3 J. van der Veen, ‘Faces from life: Tronies and portraits in Rembrandt’s painted oeuvre,’ in Rembrandt. A genius and his impact, A. Blankert (et al.), Sydney/Zwolle 1997, pp. 70-80, esp. p. 76.

4 J. Rosenberg, S. Slive and E. H. ter Kuile, Dutch art and architecture, 1600 to 1800, Baltimore 1966; the chapter on portraiture of the revised edition, S. Slive, Dutch Painting 1600-1800, New Haven/ London 1995, runs to 16 pages with more illustrations, while the text was only moderately updated.

5 For a survey of twentieth-century scholarship on the seventeenth-century Dutch portrait see: A. J. Adams, ‘The seventeenth-century Dutch portrait comes of age’, in The Ashgate research companion to Dutch art of the seventeenth century, W. Franits (ed.), London/New York 2016, pp. 13-42. A. van Suchtelen, Dutch self-portraits of the golden age, Zwolle 2015.

6 A. Wassenbergh, De portretkunst in Friesland in de 17de eeuw, The Hague 1949.  Rud Ekkart’s publications on portraiture and beyond, up until 2012, are listed in: ‘Als er meer in zit ga je door,’ Rudolf Erik Otto Ekkart, Anita Hopmans (et al.), The Hague 2012, pp. 81-112. Q. Buvelot and R. Ekkart, Dutch portraits: The age of Rembrandt and Frans Hals, Zwolle 2007.

7 J. C. B. de Haan, Gelderse gezichten: drie eeuwen portretkunst in Gelderland, 1550-1850, Zwolle 2002; M. Brouwer et al., Pjutten en Beukers: Friese kinderportretten 1550-1800, Bornmeer 2014; E. Blanken (et al.), Jan Albert Rotius. Meesterschilder van Hoorn, Hoorn 2016; K. Heyning, Zeeuwse meesters uit de Gouden Eeuw. Een selectie uit de Goedaert Collectie, Zwolle 2018.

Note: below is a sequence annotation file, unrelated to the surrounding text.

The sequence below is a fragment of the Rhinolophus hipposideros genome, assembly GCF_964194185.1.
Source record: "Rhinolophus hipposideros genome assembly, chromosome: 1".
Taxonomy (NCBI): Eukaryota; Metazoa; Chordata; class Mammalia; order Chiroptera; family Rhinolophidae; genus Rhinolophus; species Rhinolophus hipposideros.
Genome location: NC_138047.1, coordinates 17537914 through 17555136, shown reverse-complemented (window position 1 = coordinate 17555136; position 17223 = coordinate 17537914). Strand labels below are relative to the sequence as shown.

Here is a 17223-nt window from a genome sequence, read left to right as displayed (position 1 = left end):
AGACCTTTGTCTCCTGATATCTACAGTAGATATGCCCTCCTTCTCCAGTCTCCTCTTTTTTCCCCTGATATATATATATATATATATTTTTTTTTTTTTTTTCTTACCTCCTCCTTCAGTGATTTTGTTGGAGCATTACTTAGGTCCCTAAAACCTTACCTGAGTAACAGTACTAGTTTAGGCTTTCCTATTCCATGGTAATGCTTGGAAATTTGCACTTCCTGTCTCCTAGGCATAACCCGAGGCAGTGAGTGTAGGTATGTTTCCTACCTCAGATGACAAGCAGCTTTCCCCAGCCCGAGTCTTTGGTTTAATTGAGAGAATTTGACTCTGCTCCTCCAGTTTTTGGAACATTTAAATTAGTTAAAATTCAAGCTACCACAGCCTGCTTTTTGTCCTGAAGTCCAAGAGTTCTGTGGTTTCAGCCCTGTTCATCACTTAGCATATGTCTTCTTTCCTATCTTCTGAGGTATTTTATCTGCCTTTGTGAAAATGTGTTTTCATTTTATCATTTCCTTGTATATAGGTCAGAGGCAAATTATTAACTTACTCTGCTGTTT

8 Van der Ploeg lists Guilds of St. Luke in: Middelburg, Veere, Vlissingen and Zierikzee; he finds no records of painter’s guilds in Goes and Tholen.

9 The one exception to the requirement of guild membership was for the sale of paintings at art fairs.

10 G. J. Hoogewerff, De geschiedenis van de St. Lucasgilden in Nederland, Amsterdam 1947, pp. 191-193.

11 A more extensive version of this list, with bibliography, can be found at: https://kzgw.nl/kzgw/wetenschappelijk-onderzoek/

12 Van der Ploeg p. 109 n. 126, correcting A. Bredius in Fr. D. O. Obreen, Archief voor Nederlandsche Kunstgeschiedenis, 7 vols, Rotterdam 1877-1890, vol.  VI, p. 213, who read the entry as that of Wallerant Vaillant whom, Van der Ploeg points out, was already a member of the Middelburg guild.

Ann Jensen Adams, ‘Review of: Portretten door Zeeuwse Meesters uit de Gouden Eeuw’, Oud Holland Reviews, June 2023.